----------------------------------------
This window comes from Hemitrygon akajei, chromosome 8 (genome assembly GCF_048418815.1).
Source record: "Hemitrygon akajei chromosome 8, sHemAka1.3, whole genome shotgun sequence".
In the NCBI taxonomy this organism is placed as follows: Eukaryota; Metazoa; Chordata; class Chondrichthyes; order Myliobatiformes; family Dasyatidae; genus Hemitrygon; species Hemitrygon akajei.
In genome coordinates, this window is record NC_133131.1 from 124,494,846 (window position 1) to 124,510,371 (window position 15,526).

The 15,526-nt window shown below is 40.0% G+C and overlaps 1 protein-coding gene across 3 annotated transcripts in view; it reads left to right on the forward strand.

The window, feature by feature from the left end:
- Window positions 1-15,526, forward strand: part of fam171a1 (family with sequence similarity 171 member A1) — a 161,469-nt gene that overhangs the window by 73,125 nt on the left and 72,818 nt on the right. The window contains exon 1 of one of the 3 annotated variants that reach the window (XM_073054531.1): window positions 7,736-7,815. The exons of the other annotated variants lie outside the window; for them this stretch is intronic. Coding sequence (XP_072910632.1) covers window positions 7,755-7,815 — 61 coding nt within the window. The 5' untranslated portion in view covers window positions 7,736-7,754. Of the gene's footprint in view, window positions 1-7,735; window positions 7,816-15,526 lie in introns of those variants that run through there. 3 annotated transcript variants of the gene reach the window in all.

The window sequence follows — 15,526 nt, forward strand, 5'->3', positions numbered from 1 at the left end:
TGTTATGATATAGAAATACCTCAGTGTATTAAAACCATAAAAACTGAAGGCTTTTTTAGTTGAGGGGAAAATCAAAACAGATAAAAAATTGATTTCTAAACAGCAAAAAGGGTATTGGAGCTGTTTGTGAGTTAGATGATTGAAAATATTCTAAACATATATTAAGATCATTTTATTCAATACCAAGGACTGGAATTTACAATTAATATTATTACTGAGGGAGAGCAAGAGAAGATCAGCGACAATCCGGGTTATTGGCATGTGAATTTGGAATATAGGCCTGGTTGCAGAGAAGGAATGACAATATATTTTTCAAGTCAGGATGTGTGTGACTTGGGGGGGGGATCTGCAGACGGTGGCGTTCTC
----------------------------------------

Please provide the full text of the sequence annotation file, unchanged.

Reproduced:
This window comes from Hemitrygon akajei, chromosome 8 (genome assembly GCF_048418815.1).
Source record: "Hemitrygon akajei chromosome 8, sHemAka1.3, whole genome shotgun sequence".
In the NCBI taxonomy this organism is placed as follows: Eukaryota; Metazoa; Chordata; class Chondrichthyes; order Myliobatiformes; family Dasyatidae; genus Hemitrygon; species Hemitrygon akajei.
In genome coordinates, this window is record NC_133131.1 from 124,494,846 (window position 1) to 124,510,371 (window position 15,526).

The 15,526-nt window shown below is 40.0% G+C and overlaps 1 protein-coding gene across 3 annotated transcripts in view; it reads left to right on the forward strand.

The window, feature by feature from the left end:
- Window positions 1-15,526, forward strand: part of fam171a1 (family with sequence similarity 171 member A1) — a 161,469-nt gene that overhangs the window by 73,125 nt on the left and 72,818 nt on the right. The window contains exon 1 of one of the 3 annotated variants that reach the window (XM_073054531.1): window positions 7,736-7,815. The exons of the other annotated variants lie outside the window; for them this stretch is intronic. Coding sequence (XP_072910632.1) covers window positions 7,755-7,815 — 61 coding nt within the window. The 5' untranslated portion in view covers window positions 7,736-7,754. Of the gene's footprint in view, window positions 1-7,735; window positions 7,816-15,526 lie in introns of those variants that run through there. 3 annotated transcript variants of the gene reach the window in all.

The window sequence follows — 15,526 nt, forward strand, 5'->3', positions numbered from 1 at the left end:
TGTTATGATATAGAAATACCTCAGTGTATTAAAACCATAAAAACTGAAGGCTTTTTTAGTTGAGGGGAAAATCAAAACAGATAAAAAATTGATTTCTAAACAGCAAAAAGGGTATTGGAGCTGTTTGTGAGTTAGATGATTGAAAATATTCTAAACATATATTAAGATCATTTTATTCAATACCAAGGACTGGAATTTACAATTAATATTATTACTGAGGGAGAGCAAGAGAAGATCAGCGACAATCCGGGTTATTGGCATGTGAATTTGGAATATAGGCCTGGTTGCAGAGAAGGAATGACAATATATTTTTCAAGTCAGGATGTGTGTGACTTGGGGGGGGGATCTGCAGACGGTGGCGTTCTC